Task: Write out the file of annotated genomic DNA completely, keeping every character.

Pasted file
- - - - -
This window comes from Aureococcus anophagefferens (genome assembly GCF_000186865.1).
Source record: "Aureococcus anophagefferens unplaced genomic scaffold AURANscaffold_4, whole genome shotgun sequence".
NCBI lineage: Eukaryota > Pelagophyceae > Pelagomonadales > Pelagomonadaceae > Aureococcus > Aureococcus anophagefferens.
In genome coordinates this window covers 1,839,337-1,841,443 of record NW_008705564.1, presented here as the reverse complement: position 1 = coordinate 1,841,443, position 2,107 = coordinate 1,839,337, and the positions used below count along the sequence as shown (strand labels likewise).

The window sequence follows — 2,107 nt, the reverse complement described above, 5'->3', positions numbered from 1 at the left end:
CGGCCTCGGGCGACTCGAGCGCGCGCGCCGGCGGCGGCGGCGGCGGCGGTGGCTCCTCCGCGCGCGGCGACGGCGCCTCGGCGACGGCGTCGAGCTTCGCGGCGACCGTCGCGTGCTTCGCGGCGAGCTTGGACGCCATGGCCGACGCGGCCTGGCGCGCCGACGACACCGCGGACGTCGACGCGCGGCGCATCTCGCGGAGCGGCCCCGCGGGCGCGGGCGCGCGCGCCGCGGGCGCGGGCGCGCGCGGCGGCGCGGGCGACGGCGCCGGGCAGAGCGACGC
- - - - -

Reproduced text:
This window comes from Aureococcus anophagefferens (genome assembly GCF_000186865.1).
Source record: "Aureococcus anophagefferens unplaced genomic scaffold AURANscaffold_4, whole genome shotgun sequence".
NCBI lineage: Eukaryota > Pelagophyceae > Pelagomonadales > Pelagomonadaceae > Aureococcus > Aureococcus anophagefferens.
In genome coordinates this window covers 1,839,337-1,841,443 of record NW_008705564.1, presented here as the reverse complement: position 1 = coordinate 1,841,443, position 2,107 = coordinate 1,839,337, and the positions used below count along the sequence as shown (strand labels likewise).

The window sequence follows — 2,107 nt, the reverse complement described above, 5'->3', positions numbered from 1 at the left end:
CGGCCTCGGGCGACTCGAGCGCGCGCGCCGGCGGCGGCGGCGGCGGCGGTGGCTCCTCCGCGCGCGGCGACGGCGCCTCGGCGACGGCGTCGAGCTTCGCGGCGACCGTCGCGTGCTTCGCGGCGAGCTTGGACGCCATGGCCGACGCGGCCTGGCGCGCCGACGACACCGCGGACGTCGACGCGCGGCGCATCTCGCGGAGCGGCCCCGCGGGCGCGGGCGCGCGCGCCGCGGGCGCGGGCGCGCGCGGCGGCGCGGGCGACGGCGCCGGGCAGAGCGACGC